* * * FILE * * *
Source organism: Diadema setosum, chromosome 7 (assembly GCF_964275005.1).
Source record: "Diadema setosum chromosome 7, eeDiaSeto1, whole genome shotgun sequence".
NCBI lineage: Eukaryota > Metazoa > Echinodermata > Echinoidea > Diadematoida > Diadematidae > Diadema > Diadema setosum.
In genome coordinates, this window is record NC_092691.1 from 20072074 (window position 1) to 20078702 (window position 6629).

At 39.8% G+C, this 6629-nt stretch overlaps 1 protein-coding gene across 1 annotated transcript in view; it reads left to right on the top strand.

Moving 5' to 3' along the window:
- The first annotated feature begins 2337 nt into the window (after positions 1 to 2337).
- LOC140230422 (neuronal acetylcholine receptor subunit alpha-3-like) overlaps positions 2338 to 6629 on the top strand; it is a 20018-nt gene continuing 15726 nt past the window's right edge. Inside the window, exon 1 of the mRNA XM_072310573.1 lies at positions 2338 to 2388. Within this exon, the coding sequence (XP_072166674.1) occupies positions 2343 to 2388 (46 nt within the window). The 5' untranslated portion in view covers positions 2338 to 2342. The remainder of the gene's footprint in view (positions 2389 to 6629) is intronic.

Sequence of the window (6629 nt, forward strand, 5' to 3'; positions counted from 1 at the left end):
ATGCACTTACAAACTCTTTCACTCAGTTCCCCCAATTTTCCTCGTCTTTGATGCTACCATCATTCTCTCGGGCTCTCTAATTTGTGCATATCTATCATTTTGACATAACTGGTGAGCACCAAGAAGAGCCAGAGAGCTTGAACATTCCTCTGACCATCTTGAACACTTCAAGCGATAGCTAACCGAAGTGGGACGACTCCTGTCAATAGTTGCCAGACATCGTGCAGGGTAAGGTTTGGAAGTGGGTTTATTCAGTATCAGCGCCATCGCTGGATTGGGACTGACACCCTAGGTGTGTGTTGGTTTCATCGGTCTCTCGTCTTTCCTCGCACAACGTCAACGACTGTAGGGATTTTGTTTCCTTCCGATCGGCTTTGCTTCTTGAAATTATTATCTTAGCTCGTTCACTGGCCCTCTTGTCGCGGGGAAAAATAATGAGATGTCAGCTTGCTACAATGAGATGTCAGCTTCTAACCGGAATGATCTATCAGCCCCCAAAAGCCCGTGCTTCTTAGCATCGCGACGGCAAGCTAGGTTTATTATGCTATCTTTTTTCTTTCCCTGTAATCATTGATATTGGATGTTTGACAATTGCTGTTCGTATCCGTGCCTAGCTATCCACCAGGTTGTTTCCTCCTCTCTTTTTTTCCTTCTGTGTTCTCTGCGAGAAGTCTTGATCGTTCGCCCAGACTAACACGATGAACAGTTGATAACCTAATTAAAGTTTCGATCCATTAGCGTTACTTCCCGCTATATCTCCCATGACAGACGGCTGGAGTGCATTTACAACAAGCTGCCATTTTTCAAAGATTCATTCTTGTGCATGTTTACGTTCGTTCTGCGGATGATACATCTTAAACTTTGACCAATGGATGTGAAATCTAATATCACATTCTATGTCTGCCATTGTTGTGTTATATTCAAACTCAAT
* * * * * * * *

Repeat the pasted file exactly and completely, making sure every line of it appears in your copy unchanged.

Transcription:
Source organism: Diadema setosum, chromosome 7 (assembly GCF_964275005.1).
Source record: "Diadema setosum chromosome 7, eeDiaSeto1, whole genome shotgun sequence".
NCBI lineage: Eukaryota > Metazoa > Echinodermata > Echinoidea > Diadematoida > Diadematidae > Diadema > Diadema setosum.
In genome coordinates, this window is record NC_092691.1 from 20072074 (window position 1) to 20078702 (window position 6629).

At 39.8% G+C, this 6629-nt stretch overlaps 1 protein-coding gene across 1 annotated transcript in view; it reads left to right on the top strand.

Moving 5' to 3' along the window:
- The first annotated feature begins 2337 nt into the window (after positions 1 to 2337).
- LOC140230422 (neuronal acetylcholine receptor subunit alpha-3-like) overlaps positions 2338 to 6629 on the top strand; it is a 20018-nt gene continuing 15726 nt past the window's right edge. Inside the window, exon 1 of the mRNA XM_072310573.1 lies at positions 2338 to 2388. Within this exon, the coding sequence (XP_072166674.1) occupies positions 2343 to 2388 (46 nt within the window). The 5' untranslated portion in view covers positions 2338 to 2342. The remainder of the gene's footprint in view (positions 2389 to 6629) is intronic.

Sequence of the window (6629 nt, forward strand, 5' to 3'; positions counted from 1 at the left end):
ATGCACTTACAAACTCTTTCACTCAGTTCCCCCAATTTTCCTCGTCTTTGATGCTACCATCATTCTCTCGGGCTCTCTAATTTGTGCATATCTATCATTTTGACATAACTGGTGAGCACCAAGAAGAGCCAGAGAGCTTGAACATTCCTCTGACCATCTTGAACACTTCAAGCGATAGCTAACCGAAGTGGGACGACTCCTGTCAATAGTTGCCAGACATCGTGCAGGGTAAGGTTTGGAAGTGGGTTTATTCAGTATCAGCGCCATCGCTGGATTGGGACTGACACCCTAGGTGTGTGTTGGTTTCATCGGTCTCTCGTCTTTCCTCGCACAACGTCAACGACTGTAGGGATTTTGTTTCCTTCCGATCGGCTTTGCTTCTTGAAATTATTATCTTAGCTCGTTCACTGGCCCTCTTGTCGCGGGGAAAAATAATGAGATGTCAGCTTGCTACAATGAGATGTCAGCTTCTAACCGGAATGATCTATCAGCCCCCAAAAGCCCGTGCTTCTTAGCATCGCGACGGCAAGCTAGGTTTATTATGCTATCTTTTTTCTTTCCCTGTAATCATTGATATTGGATGTTTGACAATTGCTGTTCGTATCCGTGCCTAGCTATCCACCAGGTTGTTTCCTCCTCTCTTTTTTTCCTTCTGTGTTCTCTGCGAGAAGTCTTGATCGTTCGCCCAGACTAACACGATGAACAGTTGATAACCTAATTAAAGTTTCGATCCATTAGCGTTACTTCCCGCTATATCTCCCATGACAGACGGCTGGAGTGCATTTACAACAAGCTGCCATTTTTCAAAGATTCATTCTTGTGCATGTTTACGTTCGTTCTGCGGATGATACATCTTAAACTTTGACCAATGGATGTGAAATCTAATATCACATTCTATGTCTGCCATTGTTGTGTTATATTCAAACTCAAT